Silova Wins for Best Article Iveta Silova, associate professor of comparative and international education, was recognized with the highest honor by the Comparative and International Education Society (CIES)—the 2012 George Bereday Award—for the best article published in the journal Comparative Education Review (CER). The winning article, coauthored by Silova and Stephen Carney, associate professor of psychology and educational studies at Roskilde University, Denmark, and Jeremy Rappleye, associate professor, Kyoto University, was titled “Between Faith and Science: World Culture Theory and Comparative Education.”

“It is a text that cannot be avoided by anyone wanting to address a critique of [World Culture] theory in the future.” —George Bereday Award Committee

Each year, the Awards Committee of CIES evaluates all of the articles published in the Comparative Education Review for their importance in shaping the field, analytic merit, policy implications, concern for theoretical constructs, and implications for future research.

college of education • theory to practice

| lehigh university • college of education



the frontline

Re-routing the Futures of Sex-Trafficked Youth Many people hear the term “sex trafficking” and think of Third World

countries. But youth all over the United States—including the Lehigh

| lehigh university • college of education

Valley—become victims of sexual slavery every day.


“Our research in a local county prison revealed that 50 percent of the women inmates had a history of sex trafficking, and one-third of these exploitations took place before the age of 18,” says Amanda Eckhardt, Ph.D., professor of practice of education and human services. Eckhardt and her research team also found 100 percent of women with a history of sex trafficking needed housing, and 62 percent requested mental health counseling. So together with the organization Valley Against Sex Trafficking (VAST), Eckhardt has set out to understand both the prevalence of sex trafficking in the Lehigh Valley and to increase local organizations’ awareness, knowledge, and skills in sex trafficking provisions. “From my perspective, a critical component to aftercare for sex trafficking survivors is this awareness,” she says. In addition to spreading the word, Eckhardt and others in the College of Education at Lehigh are learning how to best care for local sex trafficking victims. Approximately 15 percent of counseling students (both masters and doctoral) have attended local sex trafficking service trainings within the past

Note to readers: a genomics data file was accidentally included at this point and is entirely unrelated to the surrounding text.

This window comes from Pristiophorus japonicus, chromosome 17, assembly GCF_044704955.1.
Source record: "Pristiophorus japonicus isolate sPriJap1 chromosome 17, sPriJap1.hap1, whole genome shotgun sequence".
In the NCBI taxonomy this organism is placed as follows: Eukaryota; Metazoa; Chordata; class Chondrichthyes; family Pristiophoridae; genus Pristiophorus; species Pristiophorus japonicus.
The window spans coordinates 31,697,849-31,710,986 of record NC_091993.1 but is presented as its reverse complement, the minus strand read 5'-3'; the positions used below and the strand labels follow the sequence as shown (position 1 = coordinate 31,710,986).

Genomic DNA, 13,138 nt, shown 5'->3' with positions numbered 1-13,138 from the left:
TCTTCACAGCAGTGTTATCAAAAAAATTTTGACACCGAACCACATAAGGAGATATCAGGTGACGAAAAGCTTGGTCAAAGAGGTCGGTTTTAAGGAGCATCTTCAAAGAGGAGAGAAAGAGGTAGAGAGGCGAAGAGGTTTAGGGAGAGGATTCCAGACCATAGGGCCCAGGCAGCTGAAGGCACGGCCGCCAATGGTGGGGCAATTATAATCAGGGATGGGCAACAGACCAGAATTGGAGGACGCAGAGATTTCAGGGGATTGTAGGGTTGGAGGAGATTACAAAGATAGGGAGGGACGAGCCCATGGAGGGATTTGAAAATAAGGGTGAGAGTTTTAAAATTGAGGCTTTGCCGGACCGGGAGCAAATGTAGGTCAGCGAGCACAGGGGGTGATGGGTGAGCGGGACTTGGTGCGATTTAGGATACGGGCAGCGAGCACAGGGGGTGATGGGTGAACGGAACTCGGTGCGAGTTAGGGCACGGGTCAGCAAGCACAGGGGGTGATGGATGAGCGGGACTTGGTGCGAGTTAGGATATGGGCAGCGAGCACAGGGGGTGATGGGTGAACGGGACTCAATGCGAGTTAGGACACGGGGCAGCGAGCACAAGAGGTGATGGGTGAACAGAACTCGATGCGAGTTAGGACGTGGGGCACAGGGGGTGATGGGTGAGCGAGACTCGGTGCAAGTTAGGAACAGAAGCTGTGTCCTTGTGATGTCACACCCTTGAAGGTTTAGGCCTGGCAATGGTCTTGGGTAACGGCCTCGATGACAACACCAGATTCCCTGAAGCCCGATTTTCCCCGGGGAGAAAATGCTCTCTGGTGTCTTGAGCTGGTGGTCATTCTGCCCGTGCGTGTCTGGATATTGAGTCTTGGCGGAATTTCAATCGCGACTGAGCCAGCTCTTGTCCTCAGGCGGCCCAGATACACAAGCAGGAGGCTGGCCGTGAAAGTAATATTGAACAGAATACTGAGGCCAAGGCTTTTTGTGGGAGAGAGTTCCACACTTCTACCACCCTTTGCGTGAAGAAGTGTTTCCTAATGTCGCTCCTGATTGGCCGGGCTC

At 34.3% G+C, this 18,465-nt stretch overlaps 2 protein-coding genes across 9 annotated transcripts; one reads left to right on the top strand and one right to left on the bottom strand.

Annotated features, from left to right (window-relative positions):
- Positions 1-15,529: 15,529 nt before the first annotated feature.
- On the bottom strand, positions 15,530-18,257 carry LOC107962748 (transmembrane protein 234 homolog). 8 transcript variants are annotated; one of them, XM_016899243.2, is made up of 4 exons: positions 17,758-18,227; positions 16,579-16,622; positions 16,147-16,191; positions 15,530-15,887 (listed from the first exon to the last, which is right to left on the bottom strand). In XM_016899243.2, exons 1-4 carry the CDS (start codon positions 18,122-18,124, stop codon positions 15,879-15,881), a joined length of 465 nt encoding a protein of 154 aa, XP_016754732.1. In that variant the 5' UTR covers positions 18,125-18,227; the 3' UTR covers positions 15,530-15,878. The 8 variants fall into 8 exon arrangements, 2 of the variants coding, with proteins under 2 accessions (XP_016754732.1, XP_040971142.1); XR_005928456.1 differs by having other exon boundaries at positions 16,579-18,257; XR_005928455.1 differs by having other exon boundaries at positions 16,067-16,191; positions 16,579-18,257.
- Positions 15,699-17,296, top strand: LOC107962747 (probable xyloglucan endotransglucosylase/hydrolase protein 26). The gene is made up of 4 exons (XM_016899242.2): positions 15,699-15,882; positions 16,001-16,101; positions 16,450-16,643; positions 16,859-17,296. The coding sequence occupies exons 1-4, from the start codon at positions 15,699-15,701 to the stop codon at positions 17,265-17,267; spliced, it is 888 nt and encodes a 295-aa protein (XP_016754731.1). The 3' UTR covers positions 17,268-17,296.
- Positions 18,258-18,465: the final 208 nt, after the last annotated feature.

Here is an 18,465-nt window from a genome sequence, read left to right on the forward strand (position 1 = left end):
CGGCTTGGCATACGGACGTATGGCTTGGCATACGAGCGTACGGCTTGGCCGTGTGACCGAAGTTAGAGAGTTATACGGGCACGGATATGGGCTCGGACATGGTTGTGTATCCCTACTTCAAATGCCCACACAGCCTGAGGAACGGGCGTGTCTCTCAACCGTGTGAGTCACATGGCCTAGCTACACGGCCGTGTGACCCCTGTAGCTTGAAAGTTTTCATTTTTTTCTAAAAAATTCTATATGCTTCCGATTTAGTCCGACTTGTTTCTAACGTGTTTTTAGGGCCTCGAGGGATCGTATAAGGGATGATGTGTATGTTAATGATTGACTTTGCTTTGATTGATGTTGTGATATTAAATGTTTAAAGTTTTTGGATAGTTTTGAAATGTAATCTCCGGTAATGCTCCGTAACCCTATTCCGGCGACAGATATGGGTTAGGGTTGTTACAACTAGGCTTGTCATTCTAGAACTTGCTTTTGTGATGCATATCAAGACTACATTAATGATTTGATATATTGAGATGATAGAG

two years. “These trained counselors know the right questions to ask of young people, as well as the red flags to look for in youth at risk for sex trafficking, such as frequent truancy, lack of parental responsiveness, and malnourishment,” Eckhardt says. The lack of parental support Eckhardt points to is a major

risk factor for sex trafficking in the first place. “One out of every three young people is lured into sex trafficking within 48 hours of running away from home, and unfortunately, even in the Lehigh Valley, some parents pimp out and exploit their children,” she says. “So I believe a great focus of our work, both prevention and intervention, must be family-based.” To come at the problem from all angles, together with organizations like VAST, Truth for Women, and Crime Victims Council, Eckhardt is working to provide the most effective support for victims. “This holistic therapy is essential to the well-being of youth who have been sex trafficked,” she says. 

George White, professor in the College of Education’s educational leadership program and director of the Center for Developing Urban Educational Leaders, has been named to an interdisciplinary core group of five faculty members heading Lehigh’s new Community Health Cluster.